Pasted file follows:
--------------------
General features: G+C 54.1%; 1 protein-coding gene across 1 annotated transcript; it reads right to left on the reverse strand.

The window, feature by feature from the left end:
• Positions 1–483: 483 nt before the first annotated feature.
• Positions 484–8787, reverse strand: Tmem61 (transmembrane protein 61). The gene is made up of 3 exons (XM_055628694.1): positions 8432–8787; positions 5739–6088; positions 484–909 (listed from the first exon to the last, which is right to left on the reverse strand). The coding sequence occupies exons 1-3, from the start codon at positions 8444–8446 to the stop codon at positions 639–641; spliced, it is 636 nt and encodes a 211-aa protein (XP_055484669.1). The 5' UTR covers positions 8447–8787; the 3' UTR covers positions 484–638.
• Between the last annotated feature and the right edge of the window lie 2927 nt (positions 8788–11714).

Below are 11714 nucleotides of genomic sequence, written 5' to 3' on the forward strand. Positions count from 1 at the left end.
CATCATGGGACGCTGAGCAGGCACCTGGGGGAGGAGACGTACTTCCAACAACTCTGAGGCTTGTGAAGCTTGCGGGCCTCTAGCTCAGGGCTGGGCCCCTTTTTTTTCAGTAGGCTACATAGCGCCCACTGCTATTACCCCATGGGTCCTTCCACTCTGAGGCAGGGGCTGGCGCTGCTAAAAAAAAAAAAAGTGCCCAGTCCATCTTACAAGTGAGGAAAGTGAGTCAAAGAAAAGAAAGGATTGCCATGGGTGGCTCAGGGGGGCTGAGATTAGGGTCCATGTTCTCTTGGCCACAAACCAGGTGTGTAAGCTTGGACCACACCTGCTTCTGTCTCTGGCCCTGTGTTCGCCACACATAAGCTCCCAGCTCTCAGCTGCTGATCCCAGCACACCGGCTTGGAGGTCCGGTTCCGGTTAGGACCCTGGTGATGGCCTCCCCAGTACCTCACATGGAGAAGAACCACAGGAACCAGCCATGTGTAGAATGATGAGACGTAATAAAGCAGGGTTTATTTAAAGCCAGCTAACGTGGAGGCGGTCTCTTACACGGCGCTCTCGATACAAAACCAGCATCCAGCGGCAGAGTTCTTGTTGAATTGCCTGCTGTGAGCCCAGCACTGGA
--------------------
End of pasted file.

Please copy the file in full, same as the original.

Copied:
General features: G+C 54.1%; 1 protein-coding gene across 1 annotated transcript; it reads right to left on the reverse strand.

The window, feature by feature from the left end:
• Positions 1–483: 483 nt before the first annotated feature.
• Positions 484–8787, reverse strand: Tmem61 (transmembrane protein 61). The gene is made up of 3 exons (XM_055628694.1): positions 8432–8787; positions 5739–6088; positions 484–909 (listed from the first exon to the last, which is right to left on the reverse strand). The coding sequence occupies exons 1-3, from the start codon at positions 8444–8446 to the stop codon at positions 639–641; spliced, it is 636 nt and encodes a 211-aa protein (XP_055484669.1). The 5' UTR covers positions 8447–8787; the 3' UTR covers positions 484–638.
• Between the last annotated feature and the right edge of the window lie 2927 nt (positions 8788–11714).

Below are 11714 nucleotides of genomic sequence, written 5' to 3' on the forward strand. Positions count from 1 at the left end.
CATCATGGGACGCTGAGCAGGCACCTGGGGGAGGAGACGTACTTCCAACAACTCTGAGGCTTGTGAAGCTTGCGGGCCTCTAGCTCAGGGCTGGGCCCCTTTTTTTTCAGTAGGCTACATAGCGCCCACTGCTATTACCCCATGGGTCCTTCCACTCTGAGGCAGGGGCTGGCGCTGCTAAAAAAAAAAAAAGTGCCCAGTCCATCTTACAAGTGAGGAAAGTGAGTCAAAGAAAAGAAAGGATTGCCATGGGTGGCTCAGGGGGGCTGAGATTAGGGTCCATGTTCTCTTGGCCACAAACCAGGTGTGTAAGCTTGGACCACACCTGCTTCTGTCTCTGGCCCTGTGTTCGCCACACATAAGCTCCCAGCTCTCAGCTGCTGATCCCAGCACACCGGCTTGGAGGTCCGGTTCCGGTTAGGACCCTGGTGATGGCCTCCCCAGTACCTCACATGGAGAAGAACCACAGGAACCAGCCATGTGTAGAATGATGAGACGTAATAAAGCAGGGTTTATTTAAAGCCAGCTAACGTGGAGGCGGTCTCTTACACGGCGCTCTCGATACAAAACCAGCATCCAGCGGCAGAGTTCTTGTTGAATTGCCTGCTGTGAGCCCAGCACTGGA